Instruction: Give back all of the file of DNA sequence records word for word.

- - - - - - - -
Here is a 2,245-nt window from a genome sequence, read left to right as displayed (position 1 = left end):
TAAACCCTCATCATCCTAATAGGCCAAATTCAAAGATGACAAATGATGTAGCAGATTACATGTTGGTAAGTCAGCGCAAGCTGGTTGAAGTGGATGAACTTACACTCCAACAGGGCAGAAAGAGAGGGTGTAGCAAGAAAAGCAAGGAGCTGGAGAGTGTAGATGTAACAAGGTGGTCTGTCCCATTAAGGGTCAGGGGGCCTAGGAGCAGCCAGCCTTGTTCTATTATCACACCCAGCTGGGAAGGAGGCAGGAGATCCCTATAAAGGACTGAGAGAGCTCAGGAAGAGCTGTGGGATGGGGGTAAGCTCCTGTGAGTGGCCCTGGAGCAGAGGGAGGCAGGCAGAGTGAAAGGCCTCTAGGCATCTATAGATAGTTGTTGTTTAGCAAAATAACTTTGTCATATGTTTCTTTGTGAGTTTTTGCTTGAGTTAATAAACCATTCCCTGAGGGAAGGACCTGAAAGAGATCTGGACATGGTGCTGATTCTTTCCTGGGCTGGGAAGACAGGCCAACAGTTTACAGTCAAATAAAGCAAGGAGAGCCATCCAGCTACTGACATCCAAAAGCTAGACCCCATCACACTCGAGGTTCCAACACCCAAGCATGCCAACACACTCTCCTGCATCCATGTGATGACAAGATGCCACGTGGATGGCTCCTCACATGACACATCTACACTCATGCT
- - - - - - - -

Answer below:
Here is a 2,245-nt window from a genome sequence, read left to right as displayed (position 1 = left end):
TAAACCCTCATCATCCTAATAGGCCAAATTCAAAGATGACAAATGATGTAGCAGATTACATGTTGGTAAGTCAGCGCAAGCTGGTTGAAGTGGATGAACTTACACTCCAACAGGGCAGAAAGAGAGGGTGTAGCAAGAAAAGCAAGGAGCTGGAGAGTGTAGATGTAACAAGGTGGTCTGTCCCATTAAGGGTCAGGGGGCCTAGGAGCAGCCAGCCTTGTTCTATTATCACACCCAGCTGGGAAGGAGGCAGGAGATCCCTATAAAGGACTGAGAGAGCTCAGGAAGAGCTGTGGGATGGGGGTAAGCTCCTGTGAGTGGCCCTGGAGCAGAGGGAGGCAGGCAGAGTGAAAGGCCTCTAGGCATCTATAGATAGTTGTTGTTTAGCAAAATAACTTTGTCATATGTTTCTTTGTGAGTTTTTGCTTGAGTTAATAAACCATTCCCTGAGGGAAGGACCTGAAAGAGATCTGGACATGGTGCTGATTCTTTCCTGGGCTGGGAAGACAGGCCAACAGTTTACAGTCAAATAAAGCAAGGAGAGCCATCCAGCTACTGACATCCAAAAGCTAGACCCCATCACACTCGAGGTTCCAACACCCAAGCATGCCAACACACTCTCCTGCATCCATGTGATGACAAGATGCCACGTGGATGGCTCCTCACATGACACATCTACACTCATGCT